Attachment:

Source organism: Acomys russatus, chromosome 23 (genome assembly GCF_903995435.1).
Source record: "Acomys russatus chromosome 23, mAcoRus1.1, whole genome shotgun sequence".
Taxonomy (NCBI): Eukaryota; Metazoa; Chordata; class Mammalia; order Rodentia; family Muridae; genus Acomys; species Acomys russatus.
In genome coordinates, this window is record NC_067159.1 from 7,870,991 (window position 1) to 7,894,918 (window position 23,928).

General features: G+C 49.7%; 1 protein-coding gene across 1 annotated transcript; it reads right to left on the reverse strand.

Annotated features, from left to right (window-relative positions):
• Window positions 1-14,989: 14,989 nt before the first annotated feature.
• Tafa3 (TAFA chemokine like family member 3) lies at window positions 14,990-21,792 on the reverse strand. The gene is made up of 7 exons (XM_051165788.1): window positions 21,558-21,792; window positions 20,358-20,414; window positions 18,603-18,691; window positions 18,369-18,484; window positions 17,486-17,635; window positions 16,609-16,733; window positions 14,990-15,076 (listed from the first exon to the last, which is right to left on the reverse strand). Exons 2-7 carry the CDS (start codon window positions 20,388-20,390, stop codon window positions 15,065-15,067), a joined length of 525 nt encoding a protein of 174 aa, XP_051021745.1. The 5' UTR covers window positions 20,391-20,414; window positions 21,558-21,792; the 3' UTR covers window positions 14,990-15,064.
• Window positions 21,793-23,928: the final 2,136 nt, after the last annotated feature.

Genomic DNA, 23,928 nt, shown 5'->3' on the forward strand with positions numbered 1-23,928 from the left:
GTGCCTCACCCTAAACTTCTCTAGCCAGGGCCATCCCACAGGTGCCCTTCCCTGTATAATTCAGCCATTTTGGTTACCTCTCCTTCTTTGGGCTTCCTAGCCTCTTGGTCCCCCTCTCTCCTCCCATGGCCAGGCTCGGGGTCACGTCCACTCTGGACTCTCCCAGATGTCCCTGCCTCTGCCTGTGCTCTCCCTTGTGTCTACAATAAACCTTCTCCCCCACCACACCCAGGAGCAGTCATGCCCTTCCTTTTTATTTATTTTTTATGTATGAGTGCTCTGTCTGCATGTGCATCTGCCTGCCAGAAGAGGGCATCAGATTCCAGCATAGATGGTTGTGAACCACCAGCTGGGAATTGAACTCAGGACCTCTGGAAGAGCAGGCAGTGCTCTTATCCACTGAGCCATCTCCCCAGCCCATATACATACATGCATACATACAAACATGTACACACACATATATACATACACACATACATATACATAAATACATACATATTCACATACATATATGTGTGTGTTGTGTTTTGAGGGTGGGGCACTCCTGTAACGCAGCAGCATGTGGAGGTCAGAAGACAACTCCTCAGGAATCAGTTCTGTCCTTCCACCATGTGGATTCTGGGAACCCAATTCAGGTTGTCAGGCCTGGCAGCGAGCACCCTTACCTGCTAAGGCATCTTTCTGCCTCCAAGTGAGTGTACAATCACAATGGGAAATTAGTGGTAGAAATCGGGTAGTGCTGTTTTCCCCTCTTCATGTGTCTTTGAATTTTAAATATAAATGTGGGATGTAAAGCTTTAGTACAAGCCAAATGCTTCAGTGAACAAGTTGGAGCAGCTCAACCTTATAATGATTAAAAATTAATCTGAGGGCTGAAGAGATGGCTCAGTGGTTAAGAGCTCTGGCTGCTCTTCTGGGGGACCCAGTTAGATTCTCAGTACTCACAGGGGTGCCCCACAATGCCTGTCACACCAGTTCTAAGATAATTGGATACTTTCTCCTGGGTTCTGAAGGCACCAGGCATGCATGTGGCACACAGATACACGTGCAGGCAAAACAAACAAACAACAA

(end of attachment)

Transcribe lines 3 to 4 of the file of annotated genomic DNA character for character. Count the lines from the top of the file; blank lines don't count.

Taxonomy (NCBI): Eukaryota; Metazoa; Chordata; class Mammalia; order Rodentia; family Muridae; genus Acomys; species Acomys russatus.
In genome coordinates, this window is record NC_067159.1 from 7,870,991 (window position 1) to 7,894,918 (window position 23,928).